This potential has been recognized in Europe, where Dutch politician Marietje Schaake has been crusading for groundbreaking new laws to curb the trade in what she calls “digital weapons.” Speaking on the phone from Strasbourg, France*, Schaake tells me she’s concerned about security exploits, particularly where they are being sold with the intent to help enable access to computers or mobile devices not authorized by the owner. She adds that she is considering pressing for the European Commission, the EU’s executive body, to bring in a whole new regulatory framework that would encompass the trade in zero days, perhaps by looking at incentives for companies or hackers to report vulnerabilities that they find.
Such a move would likely be welcomed by the handful of organizations already working to encourage hackers and security researchers to responsibly disclose vulnerabilities they find instead of selling them on the black or gray markets. The Zero Day Initiative, based in Austin, Texas, has a team of about 2,700 researchers globally who submit vulnerabilities that are then passed on to software developers so they can be fixed. ZDI, operated by Hewlett-Packard, runs competitions in which hackers can compete for a pot of more than $100,000 in prize funds if they expose flaws. “We believe our program is focused on the greater good,” says Brian Gorenc, a senior security researcher who works with the ZDI.
Yet for some hackers, disclosing vulnerabilities directly to developers lacks appeal because greater profits can usually always be made elsewhere. When I ask Vupen’s Bekrar what he thinks of responsible disclosure programs, he is critical of “lame” rewards on offer and predicts that for this reason an increasing number of skilled hackers in the future will “keep their research private to sell it to governments.” It may also be the case that, no matter what the financial incentive, for some it will always be more of a thrill to shun the “responsible.” So even if regulators internationally were to somehow curb exploit sales, it’s likely it would only have a tangible impact on legitimate companies like Vupen, Endgame, Netragard, and others. There would remain a burgeoning black market, in which vulnerabilities are sold off to the highest bidder. This market exists in an anarchic pocket of the Internet, a sort of Wild West, where legality is rarely of paramount importance—as former Washington Post reporter Brian Krebs recently found out for himself.
Krebs, who regularly publishes scoops about zero days on his popular blog, has on several occasions been besieged by hackers after writing about vulnerabilities circulating on the black market. Krebs says his website came under attack last year after he exposed a zero day that was being sold on an exclusive, invite-only Web forum. “They don’t like the attention,” he says. The hackers were able to find Krebs’ home IP address. Then, they began targeting his Internet connection and taunting him. Krebs was eventually forced to change his router and has since signed up for a service that helps protect his online identity. But he says he still receives malware by email “all the time.”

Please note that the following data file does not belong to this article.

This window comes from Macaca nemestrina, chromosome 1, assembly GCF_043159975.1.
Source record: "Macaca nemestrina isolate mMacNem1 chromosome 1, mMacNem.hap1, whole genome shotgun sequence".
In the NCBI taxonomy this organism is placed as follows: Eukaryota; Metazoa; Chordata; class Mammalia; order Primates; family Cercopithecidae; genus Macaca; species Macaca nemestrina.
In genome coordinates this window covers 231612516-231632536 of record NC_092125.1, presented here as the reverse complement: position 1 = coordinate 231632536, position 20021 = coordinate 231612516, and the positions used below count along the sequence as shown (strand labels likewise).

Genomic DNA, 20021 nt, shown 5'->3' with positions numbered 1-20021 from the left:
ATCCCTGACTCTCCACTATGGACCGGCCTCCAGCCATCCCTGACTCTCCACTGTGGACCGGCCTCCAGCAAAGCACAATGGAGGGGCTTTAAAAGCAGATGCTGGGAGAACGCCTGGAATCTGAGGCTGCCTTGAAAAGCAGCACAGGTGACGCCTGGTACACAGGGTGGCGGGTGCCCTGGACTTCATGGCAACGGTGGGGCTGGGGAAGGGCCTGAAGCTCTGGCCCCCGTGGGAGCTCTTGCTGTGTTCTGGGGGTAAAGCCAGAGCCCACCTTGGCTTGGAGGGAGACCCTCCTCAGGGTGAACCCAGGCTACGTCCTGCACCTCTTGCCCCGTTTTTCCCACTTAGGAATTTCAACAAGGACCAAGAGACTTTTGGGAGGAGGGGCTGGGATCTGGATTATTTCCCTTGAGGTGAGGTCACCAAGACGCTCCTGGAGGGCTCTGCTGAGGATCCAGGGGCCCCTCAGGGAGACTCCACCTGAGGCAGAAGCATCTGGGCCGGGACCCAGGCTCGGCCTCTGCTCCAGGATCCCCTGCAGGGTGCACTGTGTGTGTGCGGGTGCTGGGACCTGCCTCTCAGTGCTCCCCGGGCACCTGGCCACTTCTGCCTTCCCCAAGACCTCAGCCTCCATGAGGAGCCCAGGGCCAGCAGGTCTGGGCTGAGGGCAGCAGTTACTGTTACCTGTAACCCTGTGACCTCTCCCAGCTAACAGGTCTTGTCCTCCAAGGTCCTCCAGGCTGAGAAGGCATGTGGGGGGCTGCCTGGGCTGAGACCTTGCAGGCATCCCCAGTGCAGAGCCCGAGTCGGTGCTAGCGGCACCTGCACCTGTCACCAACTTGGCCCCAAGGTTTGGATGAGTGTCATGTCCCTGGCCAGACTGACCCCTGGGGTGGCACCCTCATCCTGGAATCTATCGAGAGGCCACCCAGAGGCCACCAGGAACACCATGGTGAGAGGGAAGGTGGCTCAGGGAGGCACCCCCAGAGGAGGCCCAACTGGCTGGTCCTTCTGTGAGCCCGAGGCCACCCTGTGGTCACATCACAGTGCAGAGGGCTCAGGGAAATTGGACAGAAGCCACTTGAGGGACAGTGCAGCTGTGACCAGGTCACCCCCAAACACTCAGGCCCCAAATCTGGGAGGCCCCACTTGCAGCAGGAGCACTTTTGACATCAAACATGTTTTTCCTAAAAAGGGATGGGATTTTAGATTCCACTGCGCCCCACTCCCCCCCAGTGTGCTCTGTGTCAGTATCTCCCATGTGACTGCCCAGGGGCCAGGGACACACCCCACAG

It’s difficult to imagine how the aggressive black market that Krebs encountered could ever be efficiently curtailed by laws. That is why the best way for vulnerabilities to be fully eliminated—or at least drastically reduced—would perhaps be to place a greater burden on the software developers to raise standards. If only developers would invest more in protecting user security by designing better, safer software and by swiftly patching security flaws, the zero-day marketplace would likely be hit by a crushing recession.
At present, however, that remains an unlikely prospect. And unfortunately it seems there’s not a great deal you can do about it, other than to be aware of the risk.
“Most organizations are one zero day away from compromise,” Krebs says. “If it’s a widely used piece of software, you’ve just got to assume these days that it’s got vulnerabilities that the software vendors don’t know about—but the bad guys do.”
This article arises from Future Tense, a collaboration among Arizona State University, the New America Foundation, and Slate. Future Tense explores the ways emerging technologies affect society, policy, and culture. To read more, visit the Future Tense blog and the Future Tense home page. You can also follow us on Twitter.
*Correction, Jan. 14, 2013: Due to a copy editing error, this piece originally and incorrectly listed Strasbourg as being in Germany. It is in France. (Return.)